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Focus on helical polyribosomes

At the top: Helical structure of the polyribosome, in blue the 60S subunits facing outwards. At the bottom : Details of protein interactions between the exit site of the mRNA at a ribosome (i), and the entry site of the mRNA on the following ribosome (i + 1). These details show a continuity of the channel that contains the mRNA (red dotted line), from a ribosome to another without forming loops, which allows it to be protected inside.

The molecular structure of the left-handed supra-molecular helix of eukaryotic polyribosomes.

Myasnikov AG(1), Afonina ZA(2), Ménétret JF(1), Shirokov VA(2), Spirin AS(2), Klaholz BP(1).

Nat Commun Nov. 7, 2014

Nov. 7, 2014

Key elements of protein synthesis, ribosomes are sometimes positioned like beads on a string on the messenger RNA to amplify the effectiveness of translation. While little information was available about the precise structure of this assembly, microscopists and crystallographers of Bruno Klaholz’s team managed to determine its precise configuration in 3 dimensions, providing new information on the mechanisms of translation. These results are published November 7th in the journal Nature Communications.


Protein synthesis under the microscope
Protein synthesis is carried out in several stages. Thanks to the RNA polymerase, the DNA molecule is first transcribed into messenger RNA (mRNA), which is in turn translated into protein by the ribosomes. Electron microscopy enables to display all of these steps and has shown that ribosomes sometimes assemble "as beads on a string" on the same RNA molecule, in order to simultaneously translate it, and thereby produce large amounts of proteins. This assembly is called a "polyribosome". However, electron microscopy in the past only allowed the observation of a zigzag structure in two dimensions  whose meaning remained obscure for the last 40 years.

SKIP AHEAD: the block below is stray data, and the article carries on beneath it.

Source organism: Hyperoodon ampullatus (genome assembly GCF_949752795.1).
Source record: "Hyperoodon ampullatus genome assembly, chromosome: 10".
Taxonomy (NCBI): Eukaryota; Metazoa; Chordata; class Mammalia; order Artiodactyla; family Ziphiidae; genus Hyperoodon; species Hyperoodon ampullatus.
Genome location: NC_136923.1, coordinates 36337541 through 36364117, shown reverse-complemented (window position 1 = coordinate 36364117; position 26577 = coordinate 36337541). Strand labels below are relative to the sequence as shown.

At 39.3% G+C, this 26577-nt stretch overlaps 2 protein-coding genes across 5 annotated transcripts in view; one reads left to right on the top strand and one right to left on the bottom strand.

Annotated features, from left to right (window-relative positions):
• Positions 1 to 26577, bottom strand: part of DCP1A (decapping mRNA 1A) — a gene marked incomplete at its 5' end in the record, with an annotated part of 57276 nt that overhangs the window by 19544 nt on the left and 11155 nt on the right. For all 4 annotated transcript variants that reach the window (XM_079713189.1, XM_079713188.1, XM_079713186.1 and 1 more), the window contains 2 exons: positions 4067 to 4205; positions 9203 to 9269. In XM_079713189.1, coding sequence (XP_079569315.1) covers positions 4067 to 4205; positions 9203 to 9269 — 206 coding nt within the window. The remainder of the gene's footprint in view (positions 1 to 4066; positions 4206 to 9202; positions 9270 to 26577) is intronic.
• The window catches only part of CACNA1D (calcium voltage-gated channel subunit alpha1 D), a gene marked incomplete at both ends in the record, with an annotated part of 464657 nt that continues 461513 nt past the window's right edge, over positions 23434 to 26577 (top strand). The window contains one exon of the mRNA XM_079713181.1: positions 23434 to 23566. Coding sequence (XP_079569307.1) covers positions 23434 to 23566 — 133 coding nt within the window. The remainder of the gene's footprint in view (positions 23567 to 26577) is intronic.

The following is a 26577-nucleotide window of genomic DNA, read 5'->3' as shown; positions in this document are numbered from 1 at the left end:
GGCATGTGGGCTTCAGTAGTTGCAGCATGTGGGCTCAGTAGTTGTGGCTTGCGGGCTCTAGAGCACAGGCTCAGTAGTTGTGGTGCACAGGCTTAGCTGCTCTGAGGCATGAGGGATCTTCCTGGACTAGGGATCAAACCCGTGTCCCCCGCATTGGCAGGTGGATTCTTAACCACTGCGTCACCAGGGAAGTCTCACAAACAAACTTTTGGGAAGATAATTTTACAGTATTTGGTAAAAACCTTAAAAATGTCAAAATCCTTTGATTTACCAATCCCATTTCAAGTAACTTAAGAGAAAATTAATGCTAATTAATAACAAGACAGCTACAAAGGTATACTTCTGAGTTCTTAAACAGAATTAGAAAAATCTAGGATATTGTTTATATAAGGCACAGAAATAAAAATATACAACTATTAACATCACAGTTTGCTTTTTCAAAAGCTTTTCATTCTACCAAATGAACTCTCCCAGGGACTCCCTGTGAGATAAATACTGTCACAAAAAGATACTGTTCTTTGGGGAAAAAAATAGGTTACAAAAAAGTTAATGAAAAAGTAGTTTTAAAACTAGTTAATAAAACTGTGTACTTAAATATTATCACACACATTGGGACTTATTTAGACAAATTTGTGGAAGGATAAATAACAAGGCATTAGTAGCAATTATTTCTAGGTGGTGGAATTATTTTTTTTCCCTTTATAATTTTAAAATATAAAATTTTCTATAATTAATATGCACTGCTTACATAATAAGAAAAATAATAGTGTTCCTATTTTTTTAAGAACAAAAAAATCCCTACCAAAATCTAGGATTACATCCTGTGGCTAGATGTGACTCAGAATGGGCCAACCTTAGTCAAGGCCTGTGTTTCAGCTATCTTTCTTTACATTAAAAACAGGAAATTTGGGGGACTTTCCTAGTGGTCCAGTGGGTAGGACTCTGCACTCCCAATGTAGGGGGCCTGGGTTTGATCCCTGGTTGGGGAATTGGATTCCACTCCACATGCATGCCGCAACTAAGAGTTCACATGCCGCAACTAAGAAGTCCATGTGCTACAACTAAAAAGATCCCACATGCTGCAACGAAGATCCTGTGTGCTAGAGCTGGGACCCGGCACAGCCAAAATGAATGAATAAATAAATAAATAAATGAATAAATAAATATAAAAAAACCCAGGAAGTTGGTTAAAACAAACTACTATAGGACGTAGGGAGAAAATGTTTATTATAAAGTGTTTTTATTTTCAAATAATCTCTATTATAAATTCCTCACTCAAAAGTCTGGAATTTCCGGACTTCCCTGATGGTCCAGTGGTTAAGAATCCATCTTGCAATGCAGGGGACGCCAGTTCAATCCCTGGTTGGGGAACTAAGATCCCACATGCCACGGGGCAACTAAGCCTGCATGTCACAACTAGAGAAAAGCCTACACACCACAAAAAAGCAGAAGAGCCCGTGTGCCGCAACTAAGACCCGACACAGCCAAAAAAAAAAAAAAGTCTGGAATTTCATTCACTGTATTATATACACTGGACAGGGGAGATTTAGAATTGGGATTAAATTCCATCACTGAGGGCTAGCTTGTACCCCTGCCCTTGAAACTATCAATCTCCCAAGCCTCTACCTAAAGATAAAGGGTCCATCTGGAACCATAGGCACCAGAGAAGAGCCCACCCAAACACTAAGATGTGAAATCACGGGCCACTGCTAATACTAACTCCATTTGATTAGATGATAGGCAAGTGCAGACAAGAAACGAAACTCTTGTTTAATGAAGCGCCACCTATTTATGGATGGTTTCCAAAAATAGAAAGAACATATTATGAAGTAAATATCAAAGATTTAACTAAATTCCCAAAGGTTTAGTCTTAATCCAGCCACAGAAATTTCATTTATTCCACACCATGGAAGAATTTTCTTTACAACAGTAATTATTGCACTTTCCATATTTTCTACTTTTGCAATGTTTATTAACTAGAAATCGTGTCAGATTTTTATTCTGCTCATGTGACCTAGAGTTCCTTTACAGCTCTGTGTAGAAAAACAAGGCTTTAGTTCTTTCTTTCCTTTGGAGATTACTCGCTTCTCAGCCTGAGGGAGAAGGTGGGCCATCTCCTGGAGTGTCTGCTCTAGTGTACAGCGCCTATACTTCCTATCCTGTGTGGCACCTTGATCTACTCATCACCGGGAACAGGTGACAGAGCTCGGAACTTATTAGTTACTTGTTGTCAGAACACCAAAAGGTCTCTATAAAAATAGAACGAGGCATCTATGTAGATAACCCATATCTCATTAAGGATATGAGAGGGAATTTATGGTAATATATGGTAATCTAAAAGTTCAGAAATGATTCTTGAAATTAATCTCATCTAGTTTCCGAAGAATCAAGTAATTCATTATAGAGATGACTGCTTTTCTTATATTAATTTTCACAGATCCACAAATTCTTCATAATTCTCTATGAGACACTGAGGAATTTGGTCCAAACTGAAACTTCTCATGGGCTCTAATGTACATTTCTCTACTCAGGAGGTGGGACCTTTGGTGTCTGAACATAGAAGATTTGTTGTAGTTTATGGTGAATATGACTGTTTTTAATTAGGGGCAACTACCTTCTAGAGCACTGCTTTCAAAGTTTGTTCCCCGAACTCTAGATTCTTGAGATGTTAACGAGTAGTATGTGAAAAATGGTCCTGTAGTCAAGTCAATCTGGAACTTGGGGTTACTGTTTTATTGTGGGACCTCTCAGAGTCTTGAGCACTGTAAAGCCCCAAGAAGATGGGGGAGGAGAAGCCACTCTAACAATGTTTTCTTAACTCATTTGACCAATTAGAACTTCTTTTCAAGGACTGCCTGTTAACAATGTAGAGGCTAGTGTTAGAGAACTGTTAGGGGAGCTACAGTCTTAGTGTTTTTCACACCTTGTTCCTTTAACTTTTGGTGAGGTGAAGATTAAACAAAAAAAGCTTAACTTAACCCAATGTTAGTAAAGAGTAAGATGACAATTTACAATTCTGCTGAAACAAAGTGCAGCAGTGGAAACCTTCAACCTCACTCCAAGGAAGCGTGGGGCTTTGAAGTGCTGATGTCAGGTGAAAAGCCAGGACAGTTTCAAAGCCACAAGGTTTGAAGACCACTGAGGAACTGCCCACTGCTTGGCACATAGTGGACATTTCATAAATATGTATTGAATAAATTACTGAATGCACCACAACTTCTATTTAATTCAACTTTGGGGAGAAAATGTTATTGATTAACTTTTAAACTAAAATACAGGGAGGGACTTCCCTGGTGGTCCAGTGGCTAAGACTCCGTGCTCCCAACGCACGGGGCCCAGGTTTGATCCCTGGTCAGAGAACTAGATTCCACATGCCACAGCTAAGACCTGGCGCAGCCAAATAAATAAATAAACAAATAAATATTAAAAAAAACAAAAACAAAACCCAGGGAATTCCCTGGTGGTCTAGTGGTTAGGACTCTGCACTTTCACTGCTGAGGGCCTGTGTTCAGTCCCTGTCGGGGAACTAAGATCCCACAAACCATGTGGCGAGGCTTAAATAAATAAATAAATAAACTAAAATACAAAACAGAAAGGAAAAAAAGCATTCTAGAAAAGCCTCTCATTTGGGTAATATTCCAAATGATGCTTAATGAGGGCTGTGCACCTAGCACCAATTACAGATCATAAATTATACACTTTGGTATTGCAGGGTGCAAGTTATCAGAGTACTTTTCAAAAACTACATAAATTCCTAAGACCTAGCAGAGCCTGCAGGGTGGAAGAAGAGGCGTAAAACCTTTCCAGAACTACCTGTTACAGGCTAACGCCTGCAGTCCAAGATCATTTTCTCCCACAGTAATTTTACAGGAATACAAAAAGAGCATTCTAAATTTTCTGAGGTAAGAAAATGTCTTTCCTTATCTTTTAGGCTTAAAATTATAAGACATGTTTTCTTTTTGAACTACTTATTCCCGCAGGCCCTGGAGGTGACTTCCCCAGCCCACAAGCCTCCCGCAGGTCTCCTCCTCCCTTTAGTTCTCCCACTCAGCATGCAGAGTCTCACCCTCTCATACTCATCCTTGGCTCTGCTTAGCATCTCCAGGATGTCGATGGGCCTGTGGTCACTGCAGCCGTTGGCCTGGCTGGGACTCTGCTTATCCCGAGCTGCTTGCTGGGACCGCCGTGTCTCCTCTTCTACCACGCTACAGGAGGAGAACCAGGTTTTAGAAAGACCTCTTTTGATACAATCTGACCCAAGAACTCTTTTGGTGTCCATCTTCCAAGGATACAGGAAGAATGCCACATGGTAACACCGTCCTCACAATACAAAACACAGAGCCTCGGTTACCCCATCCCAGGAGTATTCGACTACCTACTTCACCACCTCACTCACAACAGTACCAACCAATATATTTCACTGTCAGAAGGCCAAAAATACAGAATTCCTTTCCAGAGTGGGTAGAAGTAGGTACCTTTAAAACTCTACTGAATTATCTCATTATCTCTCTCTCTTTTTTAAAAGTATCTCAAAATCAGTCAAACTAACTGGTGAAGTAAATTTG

A helical structure
In this new study, the researchers managed to determine the complete 3-dimensional structure of a 100 MDa assembly, comprising no less than 23 ribosomes on the same mRNA molecule. This has become possible by cryo electron tomography, in which the object is observed from different angles before being reconstituted by computational 3D reconstruction. Coupled with detailed structural knowledge on the ribosome alone from X-ray crystallography and cryo-EM, these new data were used to determine very accurately the 3-dimensional structure of the polyribosome and of the different interactions between ribosomes that it comprises, thus visualizing in 3D the starting, producing and ending steps of protein synthesis. Notably, the researchers showed that ribosomes are assembled as a left-handed supramolecular helix and form a continuous channel, into which the mRNA molecule is embedded. Separated by about forty nucleotides, ribosomes are positioned in a specific orientation, the small subunit (40S) inwards, and the large one (60S), which allows the output of the synthesized protein, outwards. In this very compact structure, interactions between ribosomes are numerous (30% of their surface), thereby enhancing the stability of the helix.


Efficiency and synchronization
This very dense structure raises the question of whether the mRNA could be overloaded, and thanks to kinetic studies, the researchers also revealed that the efficiency of translation is optimal with 8 ribosomes on the same mRNA molecule. When an overload of ribosomes occurs it could put protein synthesis on standby, with the possibility of reactivating it rapidly when needed, such as in neuronal synapses.
Beyond the structural aspects, the researchers found that active ribosomes were generally all in the same state of the translation process. This homogeneity raises the hypothesis of cooperation between ribosomes which would be able to work together in a synchronized manner.


These findings shed new light on the molecular machinery of the ribosome arranged as chains on the messenger RNA, and enlarge the knowledge on the vital and highly complex process of protein synthesis.

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